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Pruning

As an art form, using scientific techniques according to world-class standards (ANSI). Our main focus here is the structure and longevity of shade and ornamental trees and shrubs. WE DO NOT TOP TREES! Proper pruning is done so that wounding is kept to a minimum, because trees do not heal. Wounds lead to decay, decay leads to cavities, and a tree with significant cavities becomes hazardous. Improper or aggressive pruning can be the beginning of the end for a tree. Pruning done with many smaller cuts callous over more readily, and produce fewer cavities than pruning done with fewer larger cuts. We strive to limit wounding of the trunk and major limbs, choosing rather to reduce them and maintain the integrity of the trunk and major limbs.

Pruning schedule is generally 5-10 years for mature shade trees, 3-7 years for younger developing trees, 2-5 years for newly installed trees and ornamentals. Site and growing conditions can change these periods.

Some pruning terms defined

  • Clean: remove dead, diseased, dying, broken and rubbing branches. This allows the tree to callous over wounds and removes hazards.
  • Raise, Clearance: provide vertical clearance, typically 8' for yard, 8'vertical for buildings, and 10'-14' for driveway
  • Reduction: Reducing the length or spread. This is done to effect how a tree grows, generally near buildings or other plants, and to reduce the weight load. Limb removal is part of this strategy.
  • Restoration: Done to a tree that has been topped or storm damaged, it includes removal of stems with too much decay to hold future growth, and thinning of shoots that have sprouted from the topped or broken stem. Care is given to keep well-attached shoots with the best placement for future growth.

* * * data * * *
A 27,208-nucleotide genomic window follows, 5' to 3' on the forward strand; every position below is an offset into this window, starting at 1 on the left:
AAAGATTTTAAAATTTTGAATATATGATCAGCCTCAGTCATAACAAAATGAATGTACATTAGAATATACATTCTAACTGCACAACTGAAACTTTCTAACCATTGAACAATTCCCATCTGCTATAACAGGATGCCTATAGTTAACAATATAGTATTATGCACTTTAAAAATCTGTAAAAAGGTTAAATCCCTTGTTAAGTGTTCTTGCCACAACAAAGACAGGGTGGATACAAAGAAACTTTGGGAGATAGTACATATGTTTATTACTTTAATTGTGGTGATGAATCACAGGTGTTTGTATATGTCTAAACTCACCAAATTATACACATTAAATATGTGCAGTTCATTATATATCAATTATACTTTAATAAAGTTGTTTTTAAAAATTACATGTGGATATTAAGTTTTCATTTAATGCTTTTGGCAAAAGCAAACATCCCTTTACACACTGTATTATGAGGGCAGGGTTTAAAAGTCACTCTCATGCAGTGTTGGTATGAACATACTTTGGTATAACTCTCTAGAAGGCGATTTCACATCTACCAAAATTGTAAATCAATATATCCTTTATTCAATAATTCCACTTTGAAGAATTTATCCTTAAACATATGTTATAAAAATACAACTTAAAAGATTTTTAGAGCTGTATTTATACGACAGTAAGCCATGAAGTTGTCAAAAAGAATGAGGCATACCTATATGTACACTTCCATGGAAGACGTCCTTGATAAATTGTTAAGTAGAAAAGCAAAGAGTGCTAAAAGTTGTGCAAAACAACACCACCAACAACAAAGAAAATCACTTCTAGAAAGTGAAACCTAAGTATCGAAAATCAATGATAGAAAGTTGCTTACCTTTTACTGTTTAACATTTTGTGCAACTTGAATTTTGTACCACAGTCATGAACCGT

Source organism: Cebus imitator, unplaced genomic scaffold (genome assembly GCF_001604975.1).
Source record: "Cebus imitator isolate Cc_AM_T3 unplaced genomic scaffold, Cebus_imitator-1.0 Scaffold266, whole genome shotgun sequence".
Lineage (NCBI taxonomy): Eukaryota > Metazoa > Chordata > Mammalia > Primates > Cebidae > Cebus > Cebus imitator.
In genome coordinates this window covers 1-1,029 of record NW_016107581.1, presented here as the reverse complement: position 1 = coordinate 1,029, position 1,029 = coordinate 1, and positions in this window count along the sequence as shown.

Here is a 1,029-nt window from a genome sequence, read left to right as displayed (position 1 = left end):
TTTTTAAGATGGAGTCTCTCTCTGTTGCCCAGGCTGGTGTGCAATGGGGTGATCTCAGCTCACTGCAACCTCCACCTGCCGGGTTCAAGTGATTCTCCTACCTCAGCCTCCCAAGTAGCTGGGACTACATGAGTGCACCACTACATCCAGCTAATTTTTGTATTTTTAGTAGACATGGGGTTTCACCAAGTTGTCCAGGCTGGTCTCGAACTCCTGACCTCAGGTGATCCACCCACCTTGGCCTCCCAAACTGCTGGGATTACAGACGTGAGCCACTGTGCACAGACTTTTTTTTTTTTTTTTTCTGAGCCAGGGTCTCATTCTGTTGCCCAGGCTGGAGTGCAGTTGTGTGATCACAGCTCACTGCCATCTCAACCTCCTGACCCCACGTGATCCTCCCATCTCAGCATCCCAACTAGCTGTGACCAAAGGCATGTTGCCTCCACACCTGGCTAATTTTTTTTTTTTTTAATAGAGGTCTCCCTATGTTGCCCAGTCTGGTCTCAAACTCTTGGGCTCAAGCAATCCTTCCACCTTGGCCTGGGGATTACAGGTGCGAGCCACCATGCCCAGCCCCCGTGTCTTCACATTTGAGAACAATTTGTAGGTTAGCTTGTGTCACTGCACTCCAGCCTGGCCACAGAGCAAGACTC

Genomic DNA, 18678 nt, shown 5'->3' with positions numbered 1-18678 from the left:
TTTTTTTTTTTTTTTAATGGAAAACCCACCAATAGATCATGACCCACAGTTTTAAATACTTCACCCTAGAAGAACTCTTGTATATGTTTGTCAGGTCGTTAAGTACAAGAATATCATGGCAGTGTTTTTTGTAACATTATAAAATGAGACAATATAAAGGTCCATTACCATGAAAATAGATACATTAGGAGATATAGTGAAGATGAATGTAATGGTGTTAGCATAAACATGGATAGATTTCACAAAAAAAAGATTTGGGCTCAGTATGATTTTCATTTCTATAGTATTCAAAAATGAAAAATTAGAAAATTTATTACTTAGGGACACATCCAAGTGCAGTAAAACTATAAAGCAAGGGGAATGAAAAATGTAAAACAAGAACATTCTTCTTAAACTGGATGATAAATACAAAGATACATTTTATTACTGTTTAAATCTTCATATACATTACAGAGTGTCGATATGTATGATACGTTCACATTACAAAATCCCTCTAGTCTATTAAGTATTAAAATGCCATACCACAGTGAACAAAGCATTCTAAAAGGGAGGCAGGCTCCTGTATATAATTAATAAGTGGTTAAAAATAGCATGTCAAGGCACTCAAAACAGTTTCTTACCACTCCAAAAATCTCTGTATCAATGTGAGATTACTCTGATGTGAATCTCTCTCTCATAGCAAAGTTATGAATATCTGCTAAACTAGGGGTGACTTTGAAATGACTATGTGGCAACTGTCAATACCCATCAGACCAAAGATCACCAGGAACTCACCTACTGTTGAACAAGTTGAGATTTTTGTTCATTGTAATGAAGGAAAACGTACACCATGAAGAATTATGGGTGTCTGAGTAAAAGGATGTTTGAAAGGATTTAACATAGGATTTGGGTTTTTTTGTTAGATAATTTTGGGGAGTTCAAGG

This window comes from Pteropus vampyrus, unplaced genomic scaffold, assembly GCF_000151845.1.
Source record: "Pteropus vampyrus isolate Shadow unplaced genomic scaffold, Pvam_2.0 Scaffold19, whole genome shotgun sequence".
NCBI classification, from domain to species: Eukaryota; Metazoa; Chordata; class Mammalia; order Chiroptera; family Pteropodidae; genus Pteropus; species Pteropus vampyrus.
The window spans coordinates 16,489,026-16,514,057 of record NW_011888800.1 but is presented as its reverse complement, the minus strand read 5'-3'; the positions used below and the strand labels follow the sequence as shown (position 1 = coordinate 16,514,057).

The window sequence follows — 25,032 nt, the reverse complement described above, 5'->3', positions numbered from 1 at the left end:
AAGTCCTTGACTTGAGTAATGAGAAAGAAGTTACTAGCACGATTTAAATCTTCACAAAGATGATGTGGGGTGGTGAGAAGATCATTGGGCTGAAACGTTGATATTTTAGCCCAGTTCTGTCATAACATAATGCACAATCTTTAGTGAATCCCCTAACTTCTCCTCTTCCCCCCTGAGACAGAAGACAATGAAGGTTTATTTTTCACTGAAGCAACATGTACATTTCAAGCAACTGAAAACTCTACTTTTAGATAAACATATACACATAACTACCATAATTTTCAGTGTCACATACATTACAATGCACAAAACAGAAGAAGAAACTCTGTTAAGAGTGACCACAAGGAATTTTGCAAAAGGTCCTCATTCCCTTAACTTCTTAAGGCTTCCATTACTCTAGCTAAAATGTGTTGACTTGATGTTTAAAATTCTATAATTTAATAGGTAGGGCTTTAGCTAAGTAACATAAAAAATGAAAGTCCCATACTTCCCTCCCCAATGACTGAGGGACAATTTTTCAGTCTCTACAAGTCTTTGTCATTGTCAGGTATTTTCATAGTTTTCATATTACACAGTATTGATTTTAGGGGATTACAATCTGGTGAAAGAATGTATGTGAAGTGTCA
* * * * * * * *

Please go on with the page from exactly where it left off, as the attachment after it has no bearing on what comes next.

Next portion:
• Subordinate: A reduction and thinning process. This is commonly done to slow down the growth of a limb or stem that is to be removed in a later pruning cycle, or to help relieve a co-dominant stem or weak attachment situation. Pruning a limb slows down its rate of growth relative to the rest of the tree.
  • Thin: Reduce density of live branches. This allows light penetration for trees, shrubs, and grass growing beneath the tree and reduces "wind sail" - the wind's ability to break the tree apart. Trees in the forest grow sparsely due to shade. Sunlight is a stimulant, and trees grown in the open lawn grow more densely and weakly, due to poor branch attachment angles. A narrow branch attachment is inherently weak.

    Young trees are pruned to develop good structure, and to begin reducing limbs that will later be removed or reduced to keep them from growing where they are unwanted as into buildings, or low over the yard. This keeps the tree from using energy and nutrients on limbs it will loose, and keeps wounding to a minimum.

Copyright 2017 The Gentle Arborist, Inc.